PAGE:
Jefas Behind JZD Talk Being Queer Latina Entrepreneurs

Jennifer and Veronica Zeano, the married jefas behind JZD, talk building their empowering brand and dealing with the challenges of entrepreneurship

JZD Feature

Photo: Courtesy of Jennifer Serrano

During Pride and year-round, it is important to highlight queer Latinxs who are paving the way and uplifting their comunidad through their work. During a time where LGBTQIA+ rights are under constant threat, amplifying LGBTQIA+ Latinx voices is essential. Two queer Latinas who have been continuously building community and uplifting Latinxs are Mexican American married duo Jennifer Serrano and Veronica Vasquez who have brought us Jen Zeano Designs (JZD) as a source of much-needed Latina empowerment and queer Latinx representation through their apparel and accessories brand. Since launching JZD in 2016—inspired by the election that year—the duo has been met with the tremendous support from their community based out of Brownsville, Texas, where they reside, and beyond. Their viral “Latina Power” tee has been worn by the likes of Eva Longoria and Jessica Alba—a testament to the reach of Jen and Vero’s work in the last eight years. Their authenticity has made them one of the most beloved Latina empowerment brands and one of the most prominent.

“Our community has been instrumental to our brand. They have always been incredibly supportive and at the end of the day without them we wouldn’t have JZD,” Jen tells HipLatina. The community they have built over the years has become much more than customers to them, they are vital to their decisions and have been the brand’s biggest cheerleaders along the way. Throughout their time as business owners they have navigated the unique set of challenges that come with being queer and Latina entrepreneurs, and their comunidad —“ride of die” as they describe them— has been with them through the ups and downs.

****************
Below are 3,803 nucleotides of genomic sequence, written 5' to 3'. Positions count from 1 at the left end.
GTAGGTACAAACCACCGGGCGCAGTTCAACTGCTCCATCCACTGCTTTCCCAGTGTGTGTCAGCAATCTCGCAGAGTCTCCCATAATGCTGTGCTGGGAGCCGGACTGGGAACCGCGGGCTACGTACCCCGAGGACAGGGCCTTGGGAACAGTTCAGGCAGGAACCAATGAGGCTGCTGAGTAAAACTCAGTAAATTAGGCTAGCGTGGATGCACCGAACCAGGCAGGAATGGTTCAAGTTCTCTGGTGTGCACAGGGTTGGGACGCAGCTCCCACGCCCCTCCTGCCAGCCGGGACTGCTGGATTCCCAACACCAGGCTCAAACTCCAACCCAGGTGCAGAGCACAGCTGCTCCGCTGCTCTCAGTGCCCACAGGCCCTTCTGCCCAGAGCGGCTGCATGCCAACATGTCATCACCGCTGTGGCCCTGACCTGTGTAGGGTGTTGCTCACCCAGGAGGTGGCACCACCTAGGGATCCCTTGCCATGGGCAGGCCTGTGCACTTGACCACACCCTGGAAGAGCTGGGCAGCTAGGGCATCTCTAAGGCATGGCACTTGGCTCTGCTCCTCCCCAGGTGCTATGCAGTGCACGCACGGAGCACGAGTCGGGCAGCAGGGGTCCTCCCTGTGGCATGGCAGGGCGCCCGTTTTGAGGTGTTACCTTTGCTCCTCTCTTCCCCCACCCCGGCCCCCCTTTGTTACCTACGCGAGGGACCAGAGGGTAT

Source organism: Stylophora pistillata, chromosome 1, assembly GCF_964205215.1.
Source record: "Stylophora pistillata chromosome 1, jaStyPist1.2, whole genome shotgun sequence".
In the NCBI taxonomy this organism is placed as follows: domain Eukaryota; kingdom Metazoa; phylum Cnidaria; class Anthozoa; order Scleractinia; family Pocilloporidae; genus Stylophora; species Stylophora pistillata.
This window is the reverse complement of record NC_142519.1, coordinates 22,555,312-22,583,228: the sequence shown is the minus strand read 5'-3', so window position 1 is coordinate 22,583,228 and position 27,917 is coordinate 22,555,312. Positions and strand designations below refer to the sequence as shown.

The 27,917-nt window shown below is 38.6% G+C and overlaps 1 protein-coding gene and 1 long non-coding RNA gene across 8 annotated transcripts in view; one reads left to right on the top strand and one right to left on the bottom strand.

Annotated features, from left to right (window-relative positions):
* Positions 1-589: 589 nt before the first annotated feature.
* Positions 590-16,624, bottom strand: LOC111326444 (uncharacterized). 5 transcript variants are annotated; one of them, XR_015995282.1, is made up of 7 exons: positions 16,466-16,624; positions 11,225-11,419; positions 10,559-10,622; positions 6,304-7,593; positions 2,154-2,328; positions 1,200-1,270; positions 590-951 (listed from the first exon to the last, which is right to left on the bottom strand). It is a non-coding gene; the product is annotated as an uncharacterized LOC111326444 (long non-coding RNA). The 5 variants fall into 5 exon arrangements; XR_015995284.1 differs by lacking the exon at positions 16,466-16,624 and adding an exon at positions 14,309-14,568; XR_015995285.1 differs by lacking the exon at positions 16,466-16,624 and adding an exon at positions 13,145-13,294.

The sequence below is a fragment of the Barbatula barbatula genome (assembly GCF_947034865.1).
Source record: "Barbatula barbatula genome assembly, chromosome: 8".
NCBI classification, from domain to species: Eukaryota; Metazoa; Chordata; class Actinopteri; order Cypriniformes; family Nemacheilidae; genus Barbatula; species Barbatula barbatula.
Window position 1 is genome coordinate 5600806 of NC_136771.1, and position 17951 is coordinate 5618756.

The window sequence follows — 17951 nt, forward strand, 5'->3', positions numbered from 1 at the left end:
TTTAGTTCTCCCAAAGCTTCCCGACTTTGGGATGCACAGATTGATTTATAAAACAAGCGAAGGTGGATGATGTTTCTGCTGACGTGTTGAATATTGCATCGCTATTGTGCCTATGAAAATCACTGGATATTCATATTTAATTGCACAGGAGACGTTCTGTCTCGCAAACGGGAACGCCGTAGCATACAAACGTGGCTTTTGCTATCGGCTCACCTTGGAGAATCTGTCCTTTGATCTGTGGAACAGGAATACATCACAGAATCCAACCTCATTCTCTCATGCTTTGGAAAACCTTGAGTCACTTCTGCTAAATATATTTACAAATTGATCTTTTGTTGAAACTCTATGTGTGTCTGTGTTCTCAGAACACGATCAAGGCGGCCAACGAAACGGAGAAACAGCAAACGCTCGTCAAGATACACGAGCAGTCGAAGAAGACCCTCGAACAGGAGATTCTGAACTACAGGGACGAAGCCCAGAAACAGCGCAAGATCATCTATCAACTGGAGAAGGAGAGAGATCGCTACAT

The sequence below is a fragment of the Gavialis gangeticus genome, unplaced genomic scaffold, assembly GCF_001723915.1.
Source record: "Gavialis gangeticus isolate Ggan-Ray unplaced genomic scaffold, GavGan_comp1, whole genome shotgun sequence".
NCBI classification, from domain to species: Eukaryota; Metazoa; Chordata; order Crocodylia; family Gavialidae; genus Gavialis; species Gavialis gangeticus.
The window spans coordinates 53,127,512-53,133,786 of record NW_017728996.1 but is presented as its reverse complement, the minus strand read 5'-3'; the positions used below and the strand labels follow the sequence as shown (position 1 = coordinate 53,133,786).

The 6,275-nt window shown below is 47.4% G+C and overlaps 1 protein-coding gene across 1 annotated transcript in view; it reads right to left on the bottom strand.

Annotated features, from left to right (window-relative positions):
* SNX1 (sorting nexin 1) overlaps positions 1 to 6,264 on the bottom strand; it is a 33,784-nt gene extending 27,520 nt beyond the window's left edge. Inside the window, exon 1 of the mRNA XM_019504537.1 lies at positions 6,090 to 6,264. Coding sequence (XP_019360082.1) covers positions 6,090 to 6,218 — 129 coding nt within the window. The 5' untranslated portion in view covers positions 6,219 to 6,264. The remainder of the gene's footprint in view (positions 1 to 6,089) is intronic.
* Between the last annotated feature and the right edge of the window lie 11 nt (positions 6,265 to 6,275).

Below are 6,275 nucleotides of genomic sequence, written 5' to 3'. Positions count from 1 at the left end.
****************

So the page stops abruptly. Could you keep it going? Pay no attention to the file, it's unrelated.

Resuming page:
JZD Feature
Courtesy of Jennifer Serrano

One challenge they’ve been presented with stems from the foundation of any business: funding. As Jen explains, “Latinas have the least amount of capital that’s coming from other sources. We’re starting businesses at a record rate and yet we’re not receiving the funding that we deserve.” This rings true for so many Latina entrepreneurs who despite growing at a 25 percent rate between 2019 and 2022, have only received around 1.5 percent of all venture capital funding in 2022.

The backlash and hatred they have faced from individuals online for their intersectionality as Latinas and lesbians are another set of challenges they’ve had to deal with over the years.